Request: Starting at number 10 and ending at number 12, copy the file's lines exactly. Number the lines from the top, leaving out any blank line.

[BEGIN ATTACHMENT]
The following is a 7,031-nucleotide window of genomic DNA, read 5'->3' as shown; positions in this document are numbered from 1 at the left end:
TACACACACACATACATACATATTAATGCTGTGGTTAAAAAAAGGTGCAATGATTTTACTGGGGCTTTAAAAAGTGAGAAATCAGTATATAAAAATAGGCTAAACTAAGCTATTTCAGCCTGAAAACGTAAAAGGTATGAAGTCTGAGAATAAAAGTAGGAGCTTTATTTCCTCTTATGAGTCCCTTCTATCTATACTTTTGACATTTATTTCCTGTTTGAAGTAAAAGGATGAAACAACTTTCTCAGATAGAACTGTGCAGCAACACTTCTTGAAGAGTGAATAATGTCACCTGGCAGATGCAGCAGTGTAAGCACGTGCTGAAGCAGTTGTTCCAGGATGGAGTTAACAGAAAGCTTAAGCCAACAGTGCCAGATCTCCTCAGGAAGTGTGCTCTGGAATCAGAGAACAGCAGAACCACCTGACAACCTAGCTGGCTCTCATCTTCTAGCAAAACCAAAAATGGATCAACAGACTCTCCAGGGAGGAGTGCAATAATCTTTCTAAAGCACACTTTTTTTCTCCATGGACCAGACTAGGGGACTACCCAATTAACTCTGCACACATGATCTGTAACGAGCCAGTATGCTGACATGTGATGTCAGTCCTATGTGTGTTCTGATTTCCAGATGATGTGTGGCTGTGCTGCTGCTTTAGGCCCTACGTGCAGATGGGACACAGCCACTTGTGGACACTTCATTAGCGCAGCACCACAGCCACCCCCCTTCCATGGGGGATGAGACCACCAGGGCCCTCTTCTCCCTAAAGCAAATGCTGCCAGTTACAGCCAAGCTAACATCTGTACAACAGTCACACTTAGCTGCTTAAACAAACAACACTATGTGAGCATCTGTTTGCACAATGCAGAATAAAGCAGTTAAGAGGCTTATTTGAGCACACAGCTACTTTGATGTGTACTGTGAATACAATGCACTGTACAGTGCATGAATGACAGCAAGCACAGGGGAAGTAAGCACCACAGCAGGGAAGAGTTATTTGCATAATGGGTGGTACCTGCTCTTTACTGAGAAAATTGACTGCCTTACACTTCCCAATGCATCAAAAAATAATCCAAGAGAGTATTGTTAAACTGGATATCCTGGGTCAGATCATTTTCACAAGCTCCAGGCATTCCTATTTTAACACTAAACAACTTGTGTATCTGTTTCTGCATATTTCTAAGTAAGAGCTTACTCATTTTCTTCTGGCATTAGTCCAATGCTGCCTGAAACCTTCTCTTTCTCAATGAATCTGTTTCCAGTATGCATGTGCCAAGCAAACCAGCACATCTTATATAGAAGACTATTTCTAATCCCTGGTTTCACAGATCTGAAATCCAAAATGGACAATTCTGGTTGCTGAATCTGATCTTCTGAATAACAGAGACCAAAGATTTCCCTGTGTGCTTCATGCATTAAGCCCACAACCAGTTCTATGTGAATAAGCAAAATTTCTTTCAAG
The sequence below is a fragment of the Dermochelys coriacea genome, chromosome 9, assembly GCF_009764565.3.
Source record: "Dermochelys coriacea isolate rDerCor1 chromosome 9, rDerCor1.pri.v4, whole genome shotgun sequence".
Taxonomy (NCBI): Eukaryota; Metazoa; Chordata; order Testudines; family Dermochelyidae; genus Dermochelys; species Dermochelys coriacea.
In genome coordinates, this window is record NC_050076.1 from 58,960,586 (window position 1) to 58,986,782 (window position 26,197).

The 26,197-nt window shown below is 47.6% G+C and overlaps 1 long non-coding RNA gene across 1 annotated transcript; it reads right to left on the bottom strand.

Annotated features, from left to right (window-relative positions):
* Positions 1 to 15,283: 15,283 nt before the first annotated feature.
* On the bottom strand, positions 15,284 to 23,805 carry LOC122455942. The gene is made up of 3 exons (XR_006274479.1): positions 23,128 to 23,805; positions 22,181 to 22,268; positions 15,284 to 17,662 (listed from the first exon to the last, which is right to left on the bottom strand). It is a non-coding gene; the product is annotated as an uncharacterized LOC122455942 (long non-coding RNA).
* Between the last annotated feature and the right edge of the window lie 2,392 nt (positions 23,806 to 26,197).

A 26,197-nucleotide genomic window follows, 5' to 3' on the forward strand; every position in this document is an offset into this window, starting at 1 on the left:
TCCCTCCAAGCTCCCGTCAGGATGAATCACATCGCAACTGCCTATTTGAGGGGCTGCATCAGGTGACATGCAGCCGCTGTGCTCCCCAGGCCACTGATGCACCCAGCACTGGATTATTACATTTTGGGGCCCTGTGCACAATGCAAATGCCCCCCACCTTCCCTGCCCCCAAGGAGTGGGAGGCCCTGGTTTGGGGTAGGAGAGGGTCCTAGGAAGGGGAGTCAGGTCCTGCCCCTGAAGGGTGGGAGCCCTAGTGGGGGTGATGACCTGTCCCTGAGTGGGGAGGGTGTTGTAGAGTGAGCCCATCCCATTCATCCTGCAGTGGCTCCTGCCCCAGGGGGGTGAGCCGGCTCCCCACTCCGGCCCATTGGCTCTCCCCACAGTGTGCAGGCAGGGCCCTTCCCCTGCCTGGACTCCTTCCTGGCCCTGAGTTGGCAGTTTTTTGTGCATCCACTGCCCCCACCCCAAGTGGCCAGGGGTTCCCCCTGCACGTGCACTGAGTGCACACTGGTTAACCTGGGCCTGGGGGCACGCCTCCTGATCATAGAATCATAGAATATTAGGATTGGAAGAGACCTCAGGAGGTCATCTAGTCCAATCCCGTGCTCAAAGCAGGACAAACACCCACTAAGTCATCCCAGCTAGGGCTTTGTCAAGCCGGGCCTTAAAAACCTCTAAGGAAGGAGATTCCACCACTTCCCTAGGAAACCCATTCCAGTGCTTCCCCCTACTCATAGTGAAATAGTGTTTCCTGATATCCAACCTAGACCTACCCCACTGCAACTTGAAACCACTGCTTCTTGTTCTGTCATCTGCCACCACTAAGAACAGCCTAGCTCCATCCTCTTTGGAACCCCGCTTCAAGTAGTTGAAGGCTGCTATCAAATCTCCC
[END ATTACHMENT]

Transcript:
* On the bottom strand, positions 15,284 to 23,805 carry LOC122455942. The gene is made up of 3 exons (XR_006274479.1): positions 23,128 to 23,805; positions 22,181 to 22,268; positions 15,284 to 17,662 (listed from the first exon to the last, which is right to left on the bottom strand). It is a non-coding gene; the product is annotated as an uncharacterized LOC122455942 (long non-coding RNA).
* Between the last annotated feature and the right edge of the window lie 2,392 nt (positions 23,806 to 26,197).

A 26,197-nucleotide genomic window follows, 5' to 3' on the forward strand; every position in this document is an offset into this window, starting at 1 on the left: